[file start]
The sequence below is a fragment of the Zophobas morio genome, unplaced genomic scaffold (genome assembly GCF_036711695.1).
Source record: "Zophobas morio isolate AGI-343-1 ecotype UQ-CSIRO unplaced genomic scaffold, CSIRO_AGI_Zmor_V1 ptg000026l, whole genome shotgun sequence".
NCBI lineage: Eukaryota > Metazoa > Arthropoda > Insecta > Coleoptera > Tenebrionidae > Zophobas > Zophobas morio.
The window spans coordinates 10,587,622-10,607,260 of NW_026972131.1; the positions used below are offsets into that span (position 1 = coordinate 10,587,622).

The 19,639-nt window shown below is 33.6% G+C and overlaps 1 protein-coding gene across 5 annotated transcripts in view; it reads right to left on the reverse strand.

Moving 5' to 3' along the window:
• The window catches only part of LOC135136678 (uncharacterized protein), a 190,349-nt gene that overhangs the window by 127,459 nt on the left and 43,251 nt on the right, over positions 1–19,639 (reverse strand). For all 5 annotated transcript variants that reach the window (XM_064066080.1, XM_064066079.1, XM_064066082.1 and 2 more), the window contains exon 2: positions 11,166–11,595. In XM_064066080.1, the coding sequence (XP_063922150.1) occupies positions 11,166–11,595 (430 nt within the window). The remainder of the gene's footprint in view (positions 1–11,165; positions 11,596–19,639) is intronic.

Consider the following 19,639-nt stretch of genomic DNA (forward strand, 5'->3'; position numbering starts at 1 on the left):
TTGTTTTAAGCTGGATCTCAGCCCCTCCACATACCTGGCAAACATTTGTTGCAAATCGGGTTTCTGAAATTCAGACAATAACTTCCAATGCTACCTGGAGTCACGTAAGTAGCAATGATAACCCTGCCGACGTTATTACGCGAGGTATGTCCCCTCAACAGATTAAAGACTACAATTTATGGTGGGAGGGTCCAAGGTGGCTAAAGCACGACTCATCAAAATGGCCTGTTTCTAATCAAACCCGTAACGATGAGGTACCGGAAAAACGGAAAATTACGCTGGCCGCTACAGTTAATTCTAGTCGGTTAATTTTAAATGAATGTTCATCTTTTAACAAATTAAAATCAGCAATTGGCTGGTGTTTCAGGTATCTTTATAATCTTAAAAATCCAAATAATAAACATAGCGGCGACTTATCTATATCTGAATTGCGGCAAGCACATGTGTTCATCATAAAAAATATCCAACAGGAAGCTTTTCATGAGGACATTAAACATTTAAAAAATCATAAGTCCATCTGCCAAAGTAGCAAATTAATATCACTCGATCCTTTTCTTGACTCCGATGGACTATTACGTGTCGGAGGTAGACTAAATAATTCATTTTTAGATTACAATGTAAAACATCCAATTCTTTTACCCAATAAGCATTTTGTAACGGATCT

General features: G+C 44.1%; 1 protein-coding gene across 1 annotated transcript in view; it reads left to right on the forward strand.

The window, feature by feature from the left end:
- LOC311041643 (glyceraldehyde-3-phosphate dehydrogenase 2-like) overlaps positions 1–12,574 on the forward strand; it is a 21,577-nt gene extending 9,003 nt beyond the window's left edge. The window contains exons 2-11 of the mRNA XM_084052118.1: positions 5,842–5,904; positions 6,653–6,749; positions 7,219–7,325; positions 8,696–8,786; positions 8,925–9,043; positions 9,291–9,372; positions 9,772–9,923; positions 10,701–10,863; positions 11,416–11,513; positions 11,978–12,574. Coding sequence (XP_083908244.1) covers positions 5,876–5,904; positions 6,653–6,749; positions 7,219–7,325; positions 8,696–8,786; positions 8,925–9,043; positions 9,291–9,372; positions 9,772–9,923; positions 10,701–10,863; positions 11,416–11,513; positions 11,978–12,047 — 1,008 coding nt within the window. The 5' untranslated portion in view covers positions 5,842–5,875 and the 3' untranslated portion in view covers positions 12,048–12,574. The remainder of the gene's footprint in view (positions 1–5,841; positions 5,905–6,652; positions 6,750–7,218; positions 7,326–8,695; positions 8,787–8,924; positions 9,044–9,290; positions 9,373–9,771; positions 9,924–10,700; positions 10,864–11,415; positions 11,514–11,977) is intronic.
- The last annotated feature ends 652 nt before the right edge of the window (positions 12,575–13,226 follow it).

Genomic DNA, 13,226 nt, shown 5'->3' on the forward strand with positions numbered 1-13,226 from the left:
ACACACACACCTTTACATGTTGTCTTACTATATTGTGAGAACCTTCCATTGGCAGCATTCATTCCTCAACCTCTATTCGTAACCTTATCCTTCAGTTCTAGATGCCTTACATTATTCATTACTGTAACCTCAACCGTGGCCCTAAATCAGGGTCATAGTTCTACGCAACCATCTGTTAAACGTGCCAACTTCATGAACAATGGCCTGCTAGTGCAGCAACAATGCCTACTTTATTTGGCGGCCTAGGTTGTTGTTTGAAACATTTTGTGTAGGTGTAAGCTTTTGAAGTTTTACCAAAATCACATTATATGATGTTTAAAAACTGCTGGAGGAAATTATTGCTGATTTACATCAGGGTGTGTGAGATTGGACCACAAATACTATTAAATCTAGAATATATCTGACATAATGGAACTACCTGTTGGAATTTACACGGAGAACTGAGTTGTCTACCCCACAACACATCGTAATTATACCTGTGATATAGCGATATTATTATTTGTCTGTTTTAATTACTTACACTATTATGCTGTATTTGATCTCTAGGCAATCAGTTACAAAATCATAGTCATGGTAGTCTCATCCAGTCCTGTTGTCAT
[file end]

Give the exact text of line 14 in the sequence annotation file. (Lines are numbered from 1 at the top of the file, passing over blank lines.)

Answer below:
Genomic DNA, 13,226 nt, shown 5'->3' on the forward strand with positions numbered 1-13,226 from the left: